But there is more.
Within each segment, we are introduced to various characters, not only through Lavant's multi-faceted performance by through the various people he comes across. In each of these pairings we are shown another side to Mr. Oscar and thus given a chance to evaluate the themes of the film. The remorse of lives unfulfilled, the pain through stunted conversation and the tragedy of misunderstanding loom all over these acts and display a form of humanity that feels authentic and raw without becoming betrayed by theatrics (despite containing moments of outlandishness). The use of masks and makeup as a way to transcend daily routines give an air of melancholy with regard to the mundane quality of life as we live it and the need or desire to make it something more agreeable.
And yet I'm brought back to the central theme of film itself, for `Holy Motors' is above all else (at least in my eyes) a film about film and the love of film and the passion behind keeping film alive.
All hyperbole aside, `Holy Motors' is an experience. Depending on how you react to that experience will of course shape what it is you actually take away from it, but there is no denying that `Holy Motors' is a film that defines film, whether that be in a good or bad way. There are few films that can rest on that merit alone. Whether you love or hate this film, the bottom line is that you lived it. Say what you must, but the film's greatest asset is probably the fact that everyone walks away feeling something totally different, and so it has the ability to become all things to all people while seemingly being about absolutely nothing at all.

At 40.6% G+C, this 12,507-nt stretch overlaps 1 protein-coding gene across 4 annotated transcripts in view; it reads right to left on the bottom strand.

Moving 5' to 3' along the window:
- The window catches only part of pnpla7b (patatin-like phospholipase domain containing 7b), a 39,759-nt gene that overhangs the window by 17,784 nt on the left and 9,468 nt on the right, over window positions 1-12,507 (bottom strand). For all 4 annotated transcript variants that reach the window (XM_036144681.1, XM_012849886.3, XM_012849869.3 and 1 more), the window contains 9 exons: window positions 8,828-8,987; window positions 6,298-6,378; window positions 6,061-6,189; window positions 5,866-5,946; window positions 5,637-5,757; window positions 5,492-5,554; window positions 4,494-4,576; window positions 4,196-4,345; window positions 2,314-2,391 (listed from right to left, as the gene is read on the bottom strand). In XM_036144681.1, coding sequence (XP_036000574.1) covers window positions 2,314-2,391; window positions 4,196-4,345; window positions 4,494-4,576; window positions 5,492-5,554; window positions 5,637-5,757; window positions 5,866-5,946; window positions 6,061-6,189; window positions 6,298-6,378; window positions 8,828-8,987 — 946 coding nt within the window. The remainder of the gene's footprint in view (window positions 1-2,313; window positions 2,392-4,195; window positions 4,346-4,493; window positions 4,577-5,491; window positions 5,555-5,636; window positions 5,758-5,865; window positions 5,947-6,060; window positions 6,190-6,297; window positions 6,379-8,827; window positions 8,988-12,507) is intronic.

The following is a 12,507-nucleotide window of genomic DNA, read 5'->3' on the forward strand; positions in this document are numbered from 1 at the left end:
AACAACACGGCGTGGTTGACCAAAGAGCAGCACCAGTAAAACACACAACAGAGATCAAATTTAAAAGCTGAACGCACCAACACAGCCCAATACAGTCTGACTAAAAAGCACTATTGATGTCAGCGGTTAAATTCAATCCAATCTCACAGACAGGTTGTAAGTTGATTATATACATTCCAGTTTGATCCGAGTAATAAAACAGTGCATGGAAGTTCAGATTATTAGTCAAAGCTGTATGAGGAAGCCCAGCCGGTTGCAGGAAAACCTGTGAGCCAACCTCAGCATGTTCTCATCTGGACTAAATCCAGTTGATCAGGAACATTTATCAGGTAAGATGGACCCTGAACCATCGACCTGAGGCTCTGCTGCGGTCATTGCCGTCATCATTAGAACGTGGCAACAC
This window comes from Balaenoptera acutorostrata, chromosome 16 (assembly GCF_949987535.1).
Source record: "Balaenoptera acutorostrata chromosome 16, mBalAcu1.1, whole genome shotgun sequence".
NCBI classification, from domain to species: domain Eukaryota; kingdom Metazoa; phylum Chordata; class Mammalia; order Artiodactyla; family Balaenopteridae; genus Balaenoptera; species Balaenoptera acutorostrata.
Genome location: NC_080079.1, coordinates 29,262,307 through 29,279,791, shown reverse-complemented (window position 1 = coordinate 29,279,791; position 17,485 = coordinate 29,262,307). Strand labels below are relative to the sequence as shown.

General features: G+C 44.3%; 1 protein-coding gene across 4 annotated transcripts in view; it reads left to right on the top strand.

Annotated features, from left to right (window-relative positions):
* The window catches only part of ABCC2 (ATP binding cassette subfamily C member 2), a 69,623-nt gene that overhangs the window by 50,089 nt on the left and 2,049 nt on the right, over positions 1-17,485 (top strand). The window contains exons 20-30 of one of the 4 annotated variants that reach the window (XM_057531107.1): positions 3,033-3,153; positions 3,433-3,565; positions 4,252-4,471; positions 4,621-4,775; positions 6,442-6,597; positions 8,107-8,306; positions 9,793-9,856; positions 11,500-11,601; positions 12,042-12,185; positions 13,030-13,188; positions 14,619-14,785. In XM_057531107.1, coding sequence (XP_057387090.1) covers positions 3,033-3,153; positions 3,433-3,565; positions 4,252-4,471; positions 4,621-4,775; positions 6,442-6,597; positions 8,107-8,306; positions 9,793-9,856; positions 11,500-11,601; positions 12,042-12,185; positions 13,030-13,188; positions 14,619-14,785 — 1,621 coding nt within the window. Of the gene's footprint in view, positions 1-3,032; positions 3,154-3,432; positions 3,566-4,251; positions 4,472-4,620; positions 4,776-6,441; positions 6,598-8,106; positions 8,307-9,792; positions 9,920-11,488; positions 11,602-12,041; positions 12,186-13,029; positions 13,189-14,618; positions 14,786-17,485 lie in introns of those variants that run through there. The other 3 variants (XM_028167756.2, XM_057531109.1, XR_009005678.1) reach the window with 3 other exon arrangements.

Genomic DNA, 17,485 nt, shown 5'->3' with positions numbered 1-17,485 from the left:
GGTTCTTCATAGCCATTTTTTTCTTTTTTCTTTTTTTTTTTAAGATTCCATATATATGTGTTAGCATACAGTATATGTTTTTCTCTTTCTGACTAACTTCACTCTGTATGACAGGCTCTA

4 of 4 people found the following review helpful
on March 10, 2013
The premise of the film is fairly easy to comprehend, although many reviewers seem puzzled by the format and editing. The main character, played by Denis Lavant, is a highly paid mercenary actor aptly named Oscar. His clients hire him to act out their fantasies in real life by seemingly abruptly intruding into their everyday existence and playing out some oddball fantasy script. To wit, Kay M (played by Eva Mendez) is a woman with obvious image issues who goes from preening at a fashion shoot to being kidnapped by a hobo (played by Oscar). The hobo takes her into a cave where instead of raping her, makes her wear a burka... The point of this particular tale being a philosophical inquiry into what is the correct 'posture' for a strong beautiful woman to adopt, struggling between the extremes of narcissism as a fashion model to a retiring beauty hidden by a full body burka.